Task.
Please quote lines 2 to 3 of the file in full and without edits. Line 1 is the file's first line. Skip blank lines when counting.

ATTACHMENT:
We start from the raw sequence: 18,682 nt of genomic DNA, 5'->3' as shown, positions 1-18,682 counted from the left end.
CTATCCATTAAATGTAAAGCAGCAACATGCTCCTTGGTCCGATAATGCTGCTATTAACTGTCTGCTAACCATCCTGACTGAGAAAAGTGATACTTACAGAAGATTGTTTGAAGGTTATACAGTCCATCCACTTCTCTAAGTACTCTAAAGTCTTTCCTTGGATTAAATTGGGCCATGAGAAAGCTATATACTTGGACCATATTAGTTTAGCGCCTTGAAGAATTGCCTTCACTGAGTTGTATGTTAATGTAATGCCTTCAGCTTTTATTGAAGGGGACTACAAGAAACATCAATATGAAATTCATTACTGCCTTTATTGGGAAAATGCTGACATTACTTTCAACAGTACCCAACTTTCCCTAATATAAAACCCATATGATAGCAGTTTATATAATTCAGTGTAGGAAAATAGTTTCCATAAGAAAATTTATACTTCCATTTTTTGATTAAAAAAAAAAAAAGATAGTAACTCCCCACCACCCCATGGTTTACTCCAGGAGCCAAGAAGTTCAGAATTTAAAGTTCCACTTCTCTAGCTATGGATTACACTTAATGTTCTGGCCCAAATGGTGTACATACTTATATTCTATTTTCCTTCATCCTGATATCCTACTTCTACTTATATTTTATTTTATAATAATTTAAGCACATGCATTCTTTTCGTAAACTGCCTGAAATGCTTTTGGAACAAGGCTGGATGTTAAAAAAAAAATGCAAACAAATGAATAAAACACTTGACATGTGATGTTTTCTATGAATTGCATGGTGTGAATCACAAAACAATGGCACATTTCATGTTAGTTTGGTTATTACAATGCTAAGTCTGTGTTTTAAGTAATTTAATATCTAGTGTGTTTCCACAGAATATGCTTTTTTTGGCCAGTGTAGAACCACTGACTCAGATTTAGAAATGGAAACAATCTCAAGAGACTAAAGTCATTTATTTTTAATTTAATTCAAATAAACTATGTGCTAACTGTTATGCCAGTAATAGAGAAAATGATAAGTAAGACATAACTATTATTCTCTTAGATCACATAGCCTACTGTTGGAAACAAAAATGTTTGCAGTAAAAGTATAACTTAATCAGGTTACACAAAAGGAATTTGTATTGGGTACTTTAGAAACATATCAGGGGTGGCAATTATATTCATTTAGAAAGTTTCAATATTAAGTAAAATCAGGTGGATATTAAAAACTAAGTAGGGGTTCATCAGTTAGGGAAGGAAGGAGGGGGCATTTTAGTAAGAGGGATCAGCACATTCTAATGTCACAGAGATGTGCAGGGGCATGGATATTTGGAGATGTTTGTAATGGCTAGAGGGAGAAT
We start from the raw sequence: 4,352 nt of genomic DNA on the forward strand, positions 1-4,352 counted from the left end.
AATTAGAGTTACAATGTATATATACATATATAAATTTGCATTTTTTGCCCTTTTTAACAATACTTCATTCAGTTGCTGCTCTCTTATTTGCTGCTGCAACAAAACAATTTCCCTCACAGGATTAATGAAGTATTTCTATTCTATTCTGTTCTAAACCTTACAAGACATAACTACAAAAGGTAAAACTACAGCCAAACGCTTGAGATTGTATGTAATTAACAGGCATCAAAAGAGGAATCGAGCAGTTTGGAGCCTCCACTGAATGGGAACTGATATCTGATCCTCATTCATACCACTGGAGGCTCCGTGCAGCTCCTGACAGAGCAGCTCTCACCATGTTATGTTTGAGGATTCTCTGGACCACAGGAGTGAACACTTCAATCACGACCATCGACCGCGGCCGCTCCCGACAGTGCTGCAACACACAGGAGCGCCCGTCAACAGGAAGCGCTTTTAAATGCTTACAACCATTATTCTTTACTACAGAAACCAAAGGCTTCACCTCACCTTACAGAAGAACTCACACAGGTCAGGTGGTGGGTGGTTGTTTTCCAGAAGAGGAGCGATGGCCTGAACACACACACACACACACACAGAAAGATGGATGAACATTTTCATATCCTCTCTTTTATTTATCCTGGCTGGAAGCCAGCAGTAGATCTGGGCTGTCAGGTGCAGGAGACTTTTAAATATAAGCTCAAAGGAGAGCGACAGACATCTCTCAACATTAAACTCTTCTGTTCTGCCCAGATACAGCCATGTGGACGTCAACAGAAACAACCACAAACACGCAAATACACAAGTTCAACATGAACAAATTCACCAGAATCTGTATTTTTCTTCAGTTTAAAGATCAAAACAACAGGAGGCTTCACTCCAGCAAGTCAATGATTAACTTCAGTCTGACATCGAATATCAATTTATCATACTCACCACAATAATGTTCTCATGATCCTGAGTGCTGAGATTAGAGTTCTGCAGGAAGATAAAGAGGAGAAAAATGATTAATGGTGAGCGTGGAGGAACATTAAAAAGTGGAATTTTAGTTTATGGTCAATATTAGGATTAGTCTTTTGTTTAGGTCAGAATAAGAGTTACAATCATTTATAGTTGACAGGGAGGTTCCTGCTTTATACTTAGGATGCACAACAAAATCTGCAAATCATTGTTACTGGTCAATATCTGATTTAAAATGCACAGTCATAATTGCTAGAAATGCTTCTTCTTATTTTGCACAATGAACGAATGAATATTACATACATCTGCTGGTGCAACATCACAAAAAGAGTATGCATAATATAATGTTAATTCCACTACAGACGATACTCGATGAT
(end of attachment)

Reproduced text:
CTATCCATTAAATGTAAAGCAGCAACATGCTCCTTGGTCCGATAATGCTGCTATTAACTGTCTGCTAACCATCCTGACTGAGAAAAGTGATACTTACAGAAGATTGTTTGAAGGTTATACAGTCCATCCACTTCTCTAAGTACTCTAAAGTCTTTCCTTGGATTAAATTGGGCCATGAGAAAGCTATATACTTGGACCATATTAGTTTAGCGCCTTGAAGAATTGCCTTCACTGAGTTGTATGTTAATGTAATGCCTTCAGCTTTTATTGAAGGGGACTACAAGAAACATCAATATGAAATTCATTACTGCCTTTATTGGGAAAATGCTGACATTACTTTCAACAGTACCCAACTTTCCCTAATATAAAACCCATATGATAGCAGTTTATATAATTCAGTGTAGGAAAATAGTTTCCATAAGAAAATTTATACTTCCATTTTTTGATTAAAAAAAAAAAAAGATAGTAACTCCCCACCACCCCATGGTTTACTCCAGGAGCCAAGAAGTTCAGAATTTAAAGTTCCACTTCTCTAGCTATGGATTACACTTAATGTTCTGGCCCAAATGGTGTACATACTTATATTCTATTTTCCTTCATCCTGATATCCTACTTCTACTTATATTTTATTTTATAATAATTTAAGCACATGCATTCTTTTCGTAAACTGCCTGAAATGCTTTTGGAACAAGGCTGGATGTTAAAAAAAAAATGCAAACAAATGAATAAAACACTTGACATGTGATGTTTTCTATGAATTGCATGGTGTGAATCACAAAACAATGGCACATTTCATGTTAGTTTGGTTATTACAATGCTAAGTCTGTGTTTTAAGTAATTTAATATCTAGTGTGTTTCCACAGAATATGCTTTTTTTGGCCAGTGTAGAACCACTGACTCAGATTTAGAAATGGAAACAATCTCAAGAGACTAAAGTCATTTATTTTTAATTTAATTCAAATAAACTATGTGCTAACTGTTATGCCAGTAATAGAGAAAATGATAAGTAAGACATAACTATTATTCTCTTAGATCACATAGCCTACTGTTGGAAACAAAAATGTTTGCAGTAAAAGTATAACTTAATCAGGTTACACAAAAGGAATTTGTATTGGGTACTTTAGAAACATATCAGGGGTGGCAATTATATTCATTTAGAAAGTTTCAATATTAAGTAAAATCAGGTGGATATTAAAAACTAAGTAGGGGTTCATCAGTTAGGGAAGGAAGGAGGGGGCATTTTAGTAAGAGGGATCAGCACATTCTAATGTCACAGAGATGTGCAGGGGCATGGATATTTGGAGATGTTTGTAATGGCTAGAGGGAGAAT
We start from the raw sequence: 4,352 nt of genomic DNA on the forward strand, positions 1-4,352 counted from the left end.